Every day, Wall Street analysts upgrade some stocks, downgrade others, and "initiate coverage" on a few more. But do these analysts even know what they're talking about? Today, we're taking one high-profile Wall Street pick and putting it under the microscope...
With a barrel of Brent crude selling for $62, oil prices are well off their lows of late December -- but still down a good 28% from the $86-plus that a barrel of oil cost in October -- a phenomenon that Oilprice.com has called oil's "slow flash crash." And yet, shares of one of the world's largest oil companies, Chevron (NYSE:CVX) have fallen just 11% from their October high.
Why is that? In the opinion of one analyst, it's because Chevron runs a "conservative, through-cycle, sustaining business" that's tailor-made to survive the topsy-turvy world of erratic oil prices.
This morning, analysts at Swiss investment bank UBS rewarded Chevron for its financial stalwartness by upgrading it to buy and assigning the $113 stock a $135 price target that implies it could gain 19% over the next 12 months. Combined with Chevron's robust 4% dividend yield (nearly twice the average on the S&P 500), this suggests that Chevron stock could reward investors with as much as a 23% profit over the course of this year.
Why does UBS love it? "[V]olatility" in oil prices, argues UBS in a note covered on StreetInsider.com (subscription required), shows the value of an oil stock with a "conservative ... financial model" that can earn good profits and maintain strong free cash flow even in times of weak oil prices.
Over the past 12 months, Chevron has racked up net income of $14.2 billion and free cash flow of $14.3 billion. That's 54% more GAAP profit and more than twice the free cash flow that Chevron generated in 2017, when oil prices averaged about what oil costs today.
How Chevron did that
How has Chevron succeeded in growing its profitability so much? Higher oil prices in the first half of 2018 certainly helped boost profits. But this company has also done a great job of containing costs to permit it to take advantage of whatever oil prices are on offer. Capital spending at Chevron hasn't grown much at all since last year, and is down more than 25% from 2016 levels (according to data from S&P Global Market Intelligence) -- and down by nearly two-thirds from the $38 billion that Chevron was spending on capital expansion in 2013.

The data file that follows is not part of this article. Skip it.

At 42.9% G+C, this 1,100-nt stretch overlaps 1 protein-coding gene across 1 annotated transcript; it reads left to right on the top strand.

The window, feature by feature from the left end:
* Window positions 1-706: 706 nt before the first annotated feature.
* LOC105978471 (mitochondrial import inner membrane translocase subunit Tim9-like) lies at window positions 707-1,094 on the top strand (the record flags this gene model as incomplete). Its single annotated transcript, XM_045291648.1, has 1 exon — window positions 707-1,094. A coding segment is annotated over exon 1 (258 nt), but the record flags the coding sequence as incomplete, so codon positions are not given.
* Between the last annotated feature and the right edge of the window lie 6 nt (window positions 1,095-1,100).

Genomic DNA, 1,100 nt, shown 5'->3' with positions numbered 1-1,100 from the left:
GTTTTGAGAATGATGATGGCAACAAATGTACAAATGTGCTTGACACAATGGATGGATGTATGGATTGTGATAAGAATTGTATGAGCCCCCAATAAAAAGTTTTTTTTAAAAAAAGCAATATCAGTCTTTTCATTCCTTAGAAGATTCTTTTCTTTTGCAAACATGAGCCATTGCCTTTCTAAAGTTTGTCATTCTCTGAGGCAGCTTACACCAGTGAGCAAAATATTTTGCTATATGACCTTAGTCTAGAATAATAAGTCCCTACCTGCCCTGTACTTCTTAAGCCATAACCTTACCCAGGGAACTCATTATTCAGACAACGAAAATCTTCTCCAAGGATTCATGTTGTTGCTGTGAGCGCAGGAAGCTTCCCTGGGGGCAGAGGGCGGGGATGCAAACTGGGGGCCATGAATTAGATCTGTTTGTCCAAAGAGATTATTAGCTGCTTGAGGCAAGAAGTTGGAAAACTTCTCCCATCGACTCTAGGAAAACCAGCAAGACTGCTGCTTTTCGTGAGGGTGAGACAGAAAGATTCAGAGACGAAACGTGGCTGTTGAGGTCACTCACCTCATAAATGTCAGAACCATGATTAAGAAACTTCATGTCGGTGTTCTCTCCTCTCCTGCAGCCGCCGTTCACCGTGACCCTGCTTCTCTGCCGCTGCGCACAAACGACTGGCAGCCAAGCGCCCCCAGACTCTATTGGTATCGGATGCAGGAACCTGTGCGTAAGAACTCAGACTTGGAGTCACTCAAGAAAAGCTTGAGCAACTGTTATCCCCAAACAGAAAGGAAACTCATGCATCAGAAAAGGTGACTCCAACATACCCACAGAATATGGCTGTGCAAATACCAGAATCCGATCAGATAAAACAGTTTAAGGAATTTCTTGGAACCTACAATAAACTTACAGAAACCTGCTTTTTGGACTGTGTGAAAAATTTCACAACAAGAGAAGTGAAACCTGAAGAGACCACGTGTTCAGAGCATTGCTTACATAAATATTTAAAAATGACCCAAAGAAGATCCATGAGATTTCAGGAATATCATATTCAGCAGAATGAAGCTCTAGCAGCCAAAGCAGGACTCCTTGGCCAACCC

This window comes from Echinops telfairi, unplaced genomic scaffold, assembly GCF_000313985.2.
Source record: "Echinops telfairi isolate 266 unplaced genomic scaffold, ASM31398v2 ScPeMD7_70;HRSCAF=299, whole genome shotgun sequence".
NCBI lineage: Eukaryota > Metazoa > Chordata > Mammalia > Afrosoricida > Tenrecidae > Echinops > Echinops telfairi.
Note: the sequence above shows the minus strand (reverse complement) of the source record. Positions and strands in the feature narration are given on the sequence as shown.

This didn't happen by accident. In Chevron's 2019 investor presentation, management described how its strategy going forward aims specifically at getting "more out of assets" that the company already possesses, lowering the company's "cost structure," and growing "margins."
Chevron is doing all of this with a view to growing its free cash flow so the company can achieve its "#1 priority" of maintaining and growing its dividend.
What Chevron needs to do that
Despite all its efforts, Chevron does still need at least a little help from oil prices to do that. According to the company, so long as Brent oil prices remain at or above $50 a barrel, it should be able to remain at least "cash flow breakeven."
At $60 a barrel, Chevron says it can also cover its capital spending. Analysts at Citigroup recently forecast that Brent oil prices will average about $60 this year.
What it means for investors
With Brent crude selling for $62 today, Citi is right so far. But what about UBS and its prediction that Chevron will be a good stock to own in 2019?
I have to say that from my perspective, that prediction looks pretty good as well. Shares currently sell for about 15 times earnings or free cash flow. Relative to analysts' consensus forecast that Chevron will grow its profits 16.5% annually over the next five years, that looks cheap to me -- especially in light of the dividend.
And given that Chevron says maintaining and growing its dividend is its "#1 priority," I'd say you're probably pretty safe counting on that dividend remaining intact.